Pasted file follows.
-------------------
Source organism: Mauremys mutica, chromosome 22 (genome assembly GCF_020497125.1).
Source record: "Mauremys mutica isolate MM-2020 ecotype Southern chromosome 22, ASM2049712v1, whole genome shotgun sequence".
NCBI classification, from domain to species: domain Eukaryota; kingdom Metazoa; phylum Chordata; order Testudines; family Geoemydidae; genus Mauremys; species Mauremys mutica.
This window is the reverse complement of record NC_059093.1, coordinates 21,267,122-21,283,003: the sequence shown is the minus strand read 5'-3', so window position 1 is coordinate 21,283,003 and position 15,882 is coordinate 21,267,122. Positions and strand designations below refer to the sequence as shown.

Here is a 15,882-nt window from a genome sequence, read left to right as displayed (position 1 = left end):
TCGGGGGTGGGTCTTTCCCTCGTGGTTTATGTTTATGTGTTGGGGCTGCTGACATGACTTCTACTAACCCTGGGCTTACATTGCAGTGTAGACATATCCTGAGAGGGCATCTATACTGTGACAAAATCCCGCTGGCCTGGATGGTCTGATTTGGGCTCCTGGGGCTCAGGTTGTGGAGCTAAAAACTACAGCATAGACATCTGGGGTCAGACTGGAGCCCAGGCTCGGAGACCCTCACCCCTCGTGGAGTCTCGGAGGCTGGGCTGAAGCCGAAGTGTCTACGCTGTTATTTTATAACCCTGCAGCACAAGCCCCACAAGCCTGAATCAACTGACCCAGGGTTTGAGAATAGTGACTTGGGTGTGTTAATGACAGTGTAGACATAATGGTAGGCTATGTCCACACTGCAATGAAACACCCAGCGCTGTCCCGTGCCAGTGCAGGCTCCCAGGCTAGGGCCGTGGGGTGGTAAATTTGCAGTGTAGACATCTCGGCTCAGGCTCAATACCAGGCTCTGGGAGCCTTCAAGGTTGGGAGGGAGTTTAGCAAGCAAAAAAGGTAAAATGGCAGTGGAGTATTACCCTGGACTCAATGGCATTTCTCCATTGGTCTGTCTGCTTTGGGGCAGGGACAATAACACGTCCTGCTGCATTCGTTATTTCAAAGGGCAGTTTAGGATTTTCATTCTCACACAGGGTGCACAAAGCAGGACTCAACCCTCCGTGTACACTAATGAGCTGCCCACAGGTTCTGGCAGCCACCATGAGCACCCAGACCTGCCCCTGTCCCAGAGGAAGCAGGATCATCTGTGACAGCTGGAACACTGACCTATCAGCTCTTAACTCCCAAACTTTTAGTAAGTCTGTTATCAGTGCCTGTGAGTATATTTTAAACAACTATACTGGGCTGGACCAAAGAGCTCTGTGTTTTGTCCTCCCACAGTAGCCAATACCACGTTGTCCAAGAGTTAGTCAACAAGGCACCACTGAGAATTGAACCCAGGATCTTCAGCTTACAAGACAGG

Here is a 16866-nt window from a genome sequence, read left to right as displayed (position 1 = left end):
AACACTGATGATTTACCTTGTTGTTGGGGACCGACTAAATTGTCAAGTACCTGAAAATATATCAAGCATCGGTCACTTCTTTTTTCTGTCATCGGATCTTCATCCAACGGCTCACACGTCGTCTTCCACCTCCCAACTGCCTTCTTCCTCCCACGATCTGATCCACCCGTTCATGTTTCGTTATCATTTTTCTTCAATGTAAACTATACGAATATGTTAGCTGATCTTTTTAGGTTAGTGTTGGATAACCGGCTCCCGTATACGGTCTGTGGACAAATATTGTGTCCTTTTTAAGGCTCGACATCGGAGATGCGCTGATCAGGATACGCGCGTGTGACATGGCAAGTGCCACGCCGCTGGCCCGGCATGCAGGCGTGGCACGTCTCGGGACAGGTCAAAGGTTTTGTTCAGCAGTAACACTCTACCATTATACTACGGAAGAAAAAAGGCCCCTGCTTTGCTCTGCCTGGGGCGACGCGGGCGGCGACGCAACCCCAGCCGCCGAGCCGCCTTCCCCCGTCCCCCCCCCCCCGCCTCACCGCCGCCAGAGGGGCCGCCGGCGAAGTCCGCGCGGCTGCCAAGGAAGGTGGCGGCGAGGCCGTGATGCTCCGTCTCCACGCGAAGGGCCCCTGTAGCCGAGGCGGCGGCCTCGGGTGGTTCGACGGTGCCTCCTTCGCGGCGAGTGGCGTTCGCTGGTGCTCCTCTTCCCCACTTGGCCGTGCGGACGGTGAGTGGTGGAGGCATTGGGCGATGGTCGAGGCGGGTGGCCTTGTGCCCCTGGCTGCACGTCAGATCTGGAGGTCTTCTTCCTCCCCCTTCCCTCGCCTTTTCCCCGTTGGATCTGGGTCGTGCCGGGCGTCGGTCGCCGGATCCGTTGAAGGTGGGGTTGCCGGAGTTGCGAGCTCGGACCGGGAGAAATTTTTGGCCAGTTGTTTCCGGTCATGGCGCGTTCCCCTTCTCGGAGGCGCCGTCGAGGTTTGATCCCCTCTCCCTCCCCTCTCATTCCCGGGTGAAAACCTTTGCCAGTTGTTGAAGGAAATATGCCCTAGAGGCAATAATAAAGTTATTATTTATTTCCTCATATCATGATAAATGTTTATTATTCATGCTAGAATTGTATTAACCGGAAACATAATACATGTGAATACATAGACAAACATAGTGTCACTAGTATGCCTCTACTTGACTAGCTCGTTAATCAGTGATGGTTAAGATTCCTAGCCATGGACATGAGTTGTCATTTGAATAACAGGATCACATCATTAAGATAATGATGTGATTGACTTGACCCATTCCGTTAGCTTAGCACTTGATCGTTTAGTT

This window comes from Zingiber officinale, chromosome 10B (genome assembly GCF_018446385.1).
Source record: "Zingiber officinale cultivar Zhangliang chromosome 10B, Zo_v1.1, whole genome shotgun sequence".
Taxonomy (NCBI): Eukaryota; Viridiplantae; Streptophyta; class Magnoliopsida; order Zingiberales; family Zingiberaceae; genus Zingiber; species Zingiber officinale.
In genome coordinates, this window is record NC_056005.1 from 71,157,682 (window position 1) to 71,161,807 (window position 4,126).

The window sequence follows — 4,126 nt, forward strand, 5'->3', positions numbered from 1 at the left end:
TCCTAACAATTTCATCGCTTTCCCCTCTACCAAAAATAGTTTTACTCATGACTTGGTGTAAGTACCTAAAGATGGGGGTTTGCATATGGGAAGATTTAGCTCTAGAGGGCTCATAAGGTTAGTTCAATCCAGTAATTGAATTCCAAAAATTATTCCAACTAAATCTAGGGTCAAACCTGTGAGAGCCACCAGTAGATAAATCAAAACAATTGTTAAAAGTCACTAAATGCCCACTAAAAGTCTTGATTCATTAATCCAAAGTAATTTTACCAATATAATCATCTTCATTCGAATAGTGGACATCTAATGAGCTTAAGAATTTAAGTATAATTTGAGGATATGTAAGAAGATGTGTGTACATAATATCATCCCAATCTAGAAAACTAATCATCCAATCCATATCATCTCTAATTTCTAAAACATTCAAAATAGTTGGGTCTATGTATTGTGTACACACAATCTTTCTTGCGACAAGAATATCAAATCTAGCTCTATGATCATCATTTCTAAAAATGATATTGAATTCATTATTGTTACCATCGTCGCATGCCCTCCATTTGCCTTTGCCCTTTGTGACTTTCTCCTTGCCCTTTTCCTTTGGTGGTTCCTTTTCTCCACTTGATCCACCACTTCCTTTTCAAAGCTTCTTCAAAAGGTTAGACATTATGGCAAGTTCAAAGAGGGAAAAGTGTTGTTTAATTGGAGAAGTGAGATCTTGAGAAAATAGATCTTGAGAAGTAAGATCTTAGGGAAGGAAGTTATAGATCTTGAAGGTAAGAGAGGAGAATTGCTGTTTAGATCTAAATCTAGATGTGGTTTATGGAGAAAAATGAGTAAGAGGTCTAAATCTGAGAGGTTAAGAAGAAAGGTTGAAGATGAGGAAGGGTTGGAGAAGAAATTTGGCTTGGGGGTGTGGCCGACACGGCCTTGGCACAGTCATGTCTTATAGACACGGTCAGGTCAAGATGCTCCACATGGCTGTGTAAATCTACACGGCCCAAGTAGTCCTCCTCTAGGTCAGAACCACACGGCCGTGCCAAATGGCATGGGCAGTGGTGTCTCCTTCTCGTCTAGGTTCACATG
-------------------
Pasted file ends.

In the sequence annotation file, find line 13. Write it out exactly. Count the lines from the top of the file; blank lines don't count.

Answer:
The window sequence follows — 4,126 nt, forward strand, 5'->3', positions numbered from 1 at the left end: